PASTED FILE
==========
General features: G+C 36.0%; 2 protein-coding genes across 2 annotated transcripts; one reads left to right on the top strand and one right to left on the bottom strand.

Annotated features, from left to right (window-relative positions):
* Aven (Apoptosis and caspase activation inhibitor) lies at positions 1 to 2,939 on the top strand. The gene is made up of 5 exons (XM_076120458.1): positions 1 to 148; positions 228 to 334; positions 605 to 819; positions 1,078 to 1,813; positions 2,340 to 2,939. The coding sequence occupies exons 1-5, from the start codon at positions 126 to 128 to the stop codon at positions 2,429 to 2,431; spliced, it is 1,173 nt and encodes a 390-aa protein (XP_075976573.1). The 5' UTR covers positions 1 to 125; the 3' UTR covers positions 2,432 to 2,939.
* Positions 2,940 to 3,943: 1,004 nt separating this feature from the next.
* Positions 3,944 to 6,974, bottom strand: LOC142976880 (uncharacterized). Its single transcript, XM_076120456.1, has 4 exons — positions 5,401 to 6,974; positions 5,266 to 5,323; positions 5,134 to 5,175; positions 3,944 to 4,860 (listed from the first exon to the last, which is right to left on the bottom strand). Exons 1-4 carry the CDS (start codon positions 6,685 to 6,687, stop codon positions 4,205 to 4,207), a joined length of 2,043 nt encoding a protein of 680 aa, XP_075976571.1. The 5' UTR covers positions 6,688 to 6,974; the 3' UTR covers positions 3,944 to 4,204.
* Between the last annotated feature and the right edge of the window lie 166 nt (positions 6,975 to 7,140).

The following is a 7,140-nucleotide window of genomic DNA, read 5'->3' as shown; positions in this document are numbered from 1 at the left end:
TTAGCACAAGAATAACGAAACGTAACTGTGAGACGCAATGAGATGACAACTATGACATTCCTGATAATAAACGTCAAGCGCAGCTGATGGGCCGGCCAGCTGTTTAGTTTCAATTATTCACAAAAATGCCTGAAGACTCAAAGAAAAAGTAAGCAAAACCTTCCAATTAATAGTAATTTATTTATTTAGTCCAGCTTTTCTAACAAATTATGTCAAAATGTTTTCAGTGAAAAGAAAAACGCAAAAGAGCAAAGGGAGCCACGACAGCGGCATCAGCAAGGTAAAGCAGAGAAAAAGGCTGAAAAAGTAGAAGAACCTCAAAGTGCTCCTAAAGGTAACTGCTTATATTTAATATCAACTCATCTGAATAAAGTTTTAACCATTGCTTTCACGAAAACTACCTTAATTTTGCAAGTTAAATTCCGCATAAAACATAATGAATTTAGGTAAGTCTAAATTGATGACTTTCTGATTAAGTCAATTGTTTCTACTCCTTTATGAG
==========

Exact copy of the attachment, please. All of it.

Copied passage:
General features: G+C 36.0%; 2 protein-coding genes across 2 annotated transcripts; one reads left to right on the top strand and one right to left on the bottom strand.

Annotated features, from left to right (window-relative positions):
* Aven (Apoptosis and caspase activation inhibitor) lies at positions 1 to 2,939 on the top strand. The gene is made up of 5 exons (XM_076120458.1): positions 1 to 148; positions 228 to 334; positions 605 to 819; positions 1,078 to 1,813; positions 2,340 to 2,939. The coding sequence occupies exons 1-5, from the start codon at positions 126 to 128 to the stop codon at positions 2,429 to 2,431; spliced, it is 1,173 nt and encodes a 390-aa protein (XP_075976573.1). The 5' UTR covers positions 1 to 125; the 3' UTR covers positions 2,432 to 2,939.
* Positions 2,940 to 3,943: 1,004 nt separating this feature from the next.
* Positions 3,944 to 6,974, bottom strand: LOC142976880 (uncharacterized). Its single transcript, XM_076120456.1, has 4 exons — positions 5,401 to 6,974; positions 5,266 to 5,323; positions 5,134 to 5,175; positions 3,944 to 4,860 (listed from the first exon to the last, which is right to left on the bottom strand). Exons 1-4 carry the CDS (start codon positions 6,685 to 6,687, stop codon positions 4,205 to 4,207), a joined length of 2,043 nt encoding a protein of 680 aa, XP_075976571.1. The 5' UTR covers positions 6,688 to 6,974; the 3' UTR covers positions 3,944 to 4,204.
* Between the last annotated feature and the right edge of the window lie 166 nt (positions 6,975 to 7,140).

The following is a 7,140-nucleotide window of genomic DNA, read 5'->3' as shown; positions in this document are numbered from 1 at the left end:
TTAGCACAAGAATAACGAAACGTAACTGTGAGACGCAATGAGATGACAACTATGACATTCCTGATAATAAACGTCAAGCGCAGCTGATGGGCCGGCCAGCTGTTTAGTTTCAATTATTCACAAAAATGCCTGAAGACTCAAAGAAAAAGTAAGCAAAACCTTCCAATTAATAGTAATTTATTTATTTAGTCCAGCTTTTCTAACAAATTATGTCAAAATGTTTTCAGTGAAAAGAAAAACGCAAAAGAGCAAAGGGAGCCACGACAGCGGCATCAGCAAGGTAAAGCAGAGAAAAAGGCTGAAAAAGTAGAAGAACCTCAAAGTGCTCCTAAAGGTAACTGCTTATATTTAATATCAACTCATCTGAATAAAGTTTTAACCATTGCTTTCACGAAAACTACCTTAATTTTGCAAGTTAAATTCCGCATAAAACATAATGAATTTAGGTAAGTCTAAATTGATGACTTTCTGATTAAGTCAATTGTTTCTACTCCTTTATGAG